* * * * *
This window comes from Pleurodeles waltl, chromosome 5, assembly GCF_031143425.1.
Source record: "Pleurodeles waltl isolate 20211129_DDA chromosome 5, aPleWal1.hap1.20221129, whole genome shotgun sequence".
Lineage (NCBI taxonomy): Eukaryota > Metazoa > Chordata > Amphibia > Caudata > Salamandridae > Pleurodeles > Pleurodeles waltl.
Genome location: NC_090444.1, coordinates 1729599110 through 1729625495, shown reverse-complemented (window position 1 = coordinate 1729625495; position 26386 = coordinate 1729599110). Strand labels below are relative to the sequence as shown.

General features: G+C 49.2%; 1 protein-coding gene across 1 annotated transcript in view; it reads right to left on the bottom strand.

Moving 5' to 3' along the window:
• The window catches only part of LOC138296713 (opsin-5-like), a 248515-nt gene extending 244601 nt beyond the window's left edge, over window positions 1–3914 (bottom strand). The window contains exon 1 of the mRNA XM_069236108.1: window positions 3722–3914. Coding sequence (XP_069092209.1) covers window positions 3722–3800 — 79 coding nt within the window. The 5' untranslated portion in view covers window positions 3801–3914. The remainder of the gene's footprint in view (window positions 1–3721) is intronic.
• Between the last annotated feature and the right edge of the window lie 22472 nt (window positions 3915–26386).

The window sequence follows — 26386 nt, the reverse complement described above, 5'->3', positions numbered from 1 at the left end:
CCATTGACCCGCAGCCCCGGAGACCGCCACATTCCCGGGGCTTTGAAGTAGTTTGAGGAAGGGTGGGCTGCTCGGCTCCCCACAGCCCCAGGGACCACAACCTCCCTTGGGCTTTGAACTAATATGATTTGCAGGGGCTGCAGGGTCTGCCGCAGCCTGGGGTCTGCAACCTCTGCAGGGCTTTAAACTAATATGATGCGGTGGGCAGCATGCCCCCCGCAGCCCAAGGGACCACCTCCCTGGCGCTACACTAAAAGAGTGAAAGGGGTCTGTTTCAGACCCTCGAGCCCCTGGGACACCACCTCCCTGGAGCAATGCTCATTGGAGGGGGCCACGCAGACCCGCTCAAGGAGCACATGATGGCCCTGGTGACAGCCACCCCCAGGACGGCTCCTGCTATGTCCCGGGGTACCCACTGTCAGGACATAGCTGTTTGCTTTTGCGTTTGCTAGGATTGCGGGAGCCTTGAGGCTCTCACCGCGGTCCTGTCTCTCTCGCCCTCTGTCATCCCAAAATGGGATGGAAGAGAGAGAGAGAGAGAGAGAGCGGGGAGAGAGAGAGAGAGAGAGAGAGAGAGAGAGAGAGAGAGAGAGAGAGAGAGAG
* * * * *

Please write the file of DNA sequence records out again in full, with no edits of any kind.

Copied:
This window comes from Pleurodeles waltl, chromosome 5, assembly GCF_031143425.1.
Source record: "Pleurodeles waltl isolate 20211129_DDA chromosome 5, aPleWal1.hap1.20221129, whole genome shotgun sequence".
Lineage (NCBI taxonomy): Eukaryota > Metazoa > Chordata > Amphibia > Caudata > Salamandridae > Pleurodeles > Pleurodeles waltl.
Genome location: NC_090444.1, coordinates 1729599110 through 1729625495, shown reverse-complemented (window position 1 = coordinate 1729625495; position 26386 = coordinate 1729599110). Strand labels below are relative to the sequence as shown.

General features: G+C 49.2%; 1 protein-coding gene across 1 annotated transcript in view; it reads right to left on the bottom strand.

Moving 5' to 3' along the window:
• The window catches only part of LOC138296713 (opsin-5-like), a 248515-nt gene extending 244601 nt beyond the window's left edge, over window positions 1–3914 (bottom strand). The window contains exon 1 of the mRNA XM_069236108.1: window positions 3722–3914. Coding sequence (XP_069092209.1) covers window positions 3722–3800 — 79 coding nt within the window. The 5' untranslated portion in view covers window positions 3801–3914. The remainder of the gene's footprint in view (window positions 1–3721) is intronic.
• Between the last annotated feature and the right edge of the window lie 22472 nt (window positions 3915–26386).

The window sequence follows — 26386 nt, the reverse complement described above, 5'->3', positions numbered from 1 at the left end:
CCATTGACCCGCAGCCCCGGAGACCGCCACATTCCCGGGGCTTTGAAGTAGTTTGAGGAAGGGTGGGCTGCTCGGCTCCCCACAGCCCCAGGGACCACAACCTCCCTTGGGCTTTGAACTAATATGATTTGCAGGGGCTGCAGGGTCTGCCGCAGCCTGGGGTCTGCAACCTCTGCAGGGCTTTAAACTAATATGATGCGGTGGGCAGCATGCCCCCCGCAGCCCAAGGGACCACCTCCCTGGCGCTACACTAAAAGAGTGAAAGGGGTCTGTTTCAGACCCTCGAGCCCCTGGGACACCACCTCCCTGGAGCAATGCTCATTGGAGGGGGCCACGCAGACCCGCTCAAGGAGCACATGATGGCCCTGGTGACAGCCACCCCCAGGACGGCTCCTGCTATGTCCCGGGGTACCCACTGTCAGGACATAGCTGTTTGCTTTTGCGTTTGCTAGGATTGCGGGAGCCTTGAGGCTCTCACCGCGGTCCTGTCTCTCTCGCCCTCTGTCATCCCAAAATGGGATGGAAGAGAGAGAGAGAGAGAGAGAGCGGGGAGAGAGAGAGAGAGAGAGAGAGAGAGAGAGAGAGAGAGAGAGAGAGAGAGAG